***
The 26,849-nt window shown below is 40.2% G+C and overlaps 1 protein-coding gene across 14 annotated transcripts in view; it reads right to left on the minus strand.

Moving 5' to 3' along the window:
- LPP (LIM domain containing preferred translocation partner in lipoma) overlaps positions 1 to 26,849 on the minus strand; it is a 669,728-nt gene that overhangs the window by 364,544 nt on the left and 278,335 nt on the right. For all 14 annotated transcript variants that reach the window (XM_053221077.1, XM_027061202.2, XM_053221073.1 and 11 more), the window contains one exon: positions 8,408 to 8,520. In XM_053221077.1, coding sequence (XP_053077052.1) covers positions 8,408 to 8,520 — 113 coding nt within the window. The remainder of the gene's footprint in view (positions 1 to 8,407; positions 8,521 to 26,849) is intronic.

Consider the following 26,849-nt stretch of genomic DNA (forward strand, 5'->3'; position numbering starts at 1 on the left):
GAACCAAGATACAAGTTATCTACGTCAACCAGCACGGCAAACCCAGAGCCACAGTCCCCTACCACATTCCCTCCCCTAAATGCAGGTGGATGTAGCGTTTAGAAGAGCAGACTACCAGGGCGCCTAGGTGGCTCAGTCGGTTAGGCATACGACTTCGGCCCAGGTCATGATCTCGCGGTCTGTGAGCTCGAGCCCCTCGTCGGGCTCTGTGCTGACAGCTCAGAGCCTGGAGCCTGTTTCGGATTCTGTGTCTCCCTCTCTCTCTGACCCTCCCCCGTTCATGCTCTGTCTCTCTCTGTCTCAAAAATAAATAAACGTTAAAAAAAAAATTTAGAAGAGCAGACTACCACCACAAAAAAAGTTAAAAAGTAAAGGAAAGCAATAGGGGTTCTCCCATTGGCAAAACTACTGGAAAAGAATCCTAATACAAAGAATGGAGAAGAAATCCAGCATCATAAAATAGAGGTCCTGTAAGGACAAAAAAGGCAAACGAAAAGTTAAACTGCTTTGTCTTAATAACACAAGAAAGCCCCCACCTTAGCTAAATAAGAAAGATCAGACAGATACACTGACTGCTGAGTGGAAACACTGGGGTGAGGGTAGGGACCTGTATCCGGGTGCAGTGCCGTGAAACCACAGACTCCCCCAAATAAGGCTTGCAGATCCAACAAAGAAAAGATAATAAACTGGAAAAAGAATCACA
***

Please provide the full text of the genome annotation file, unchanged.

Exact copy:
The 26,849-nt window shown below is 40.2% G+C and overlaps 1 protein-coding gene across 14 annotated transcripts in view; it reads right to left on the minus strand.

Moving 5' to 3' along the window:
- LPP (LIM domain containing preferred translocation partner in lipoma) overlaps positions 1 to 26,849 on the minus strand; it is a 669,728-nt gene that overhangs the window by 364,544 nt on the left and 278,335 nt on the right. For all 14 annotated transcript variants that reach the window (XM_053221077.1, XM_027061202.2, XM_053221073.1 and 11 more), the window contains one exon: positions 8,408 to 8,520. In XM_053221077.1, coding sequence (XP_053077052.1) covers positions 8,408 to 8,520 — 113 coding nt within the window. The remainder of the gene's footprint in view (positions 1 to 8,407; positions 8,521 to 26,849) is intronic.

Consider the following 26,849-nt stretch of genomic DNA (forward strand, 5'->3'; position numbering starts at 1 on the left):
GAACCAAGATACAAGTTATCTACGTCAACCAGCACGGCAAACCCAGAGCCACAGTCCCCTACCACATTCCCTCCCCTAAATGCAGGTGGATGTAGCGTTTAGAAGAGCAGACTACCAGGGCGCCTAGGTGGCTCAGTCGGTTAGGCATACGACTTCGGCCCAGGTCATGATCTCGCGGTCTGTGAGCTCGAGCCCCTCGTCGGGCTCTGTGCTGACAGCTCAGAGCCTGGAGCCTGTTTCGGATTCTGTGTCTCCCTCTCTCTCTGACCCTCCCCCGTTCATGCTCTGTCTCTCTCTGTCTCAAAAATAAATAAACGTTAAAAAAAAAATTTAGAAGAGCAGACTACCACCACAAAAAAAGTTAAAAAGTAAAGGAAAGCAATAGGGGTTCTCCCATTGGCAAAACTACTGGAAAAGAATCCTAATACAAAGAATGGAGAAGAAATCCAGCATCATAAAATAGAGGTCCTGTAAGGACAAAAAAGGCAAACGAAAAGTTAAACTGCTTTGTCTTAATAACACAAGAAAGCCCCCACCTTAGCTAAATAAGAAAGATCAGACAGATACACTGACTGCTGAGTGGAAACACTGGGGTGAGGGTAGGGACCTGTATCCGGGTGCAGTGCCGTGAAACCACAGACTCCCCCAAATAAGGCTTGCAGATCCAACAAAGAAAAGATAATAAACTGGAAAAAGAATCACA